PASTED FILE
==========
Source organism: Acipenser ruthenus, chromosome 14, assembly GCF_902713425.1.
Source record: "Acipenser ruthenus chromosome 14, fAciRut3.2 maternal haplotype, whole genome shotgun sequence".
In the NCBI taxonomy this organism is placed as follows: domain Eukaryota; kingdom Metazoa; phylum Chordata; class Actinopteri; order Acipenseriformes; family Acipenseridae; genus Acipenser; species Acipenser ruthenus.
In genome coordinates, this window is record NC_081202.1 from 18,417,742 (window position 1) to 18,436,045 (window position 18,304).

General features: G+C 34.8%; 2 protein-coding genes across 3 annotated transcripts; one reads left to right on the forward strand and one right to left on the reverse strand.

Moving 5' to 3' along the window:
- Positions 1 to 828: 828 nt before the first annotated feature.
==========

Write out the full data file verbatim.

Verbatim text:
Source organism: Acipenser ruthenus, chromosome 14, assembly GCF_902713425.1.
Source record: "Acipenser ruthenus chromosome 14, fAciRut3.2 maternal haplotype, whole genome shotgun sequence".
In the NCBI taxonomy this organism is placed as follows: domain Eukaryota; kingdom Metazoa; phylum Chordata; class Actinopteri; order Acipenseriformes; family Acipenseridae; genus Acipenser; species Acipenser ruthenus.
In genome coordinates, this window is record NC_081202.1 from 18,417,742 (window position 1) to 18,436,045 (window position 18,304).

General features: G+C 34.8%; 2 protein-coding genes across 3 annotated transcripts; one reads left to right on the forward strand and one right to left on the reverse strand.

Moving 5' to 3' along the window:
- Positions 1 to 828: 828 nt before the first annotated feature.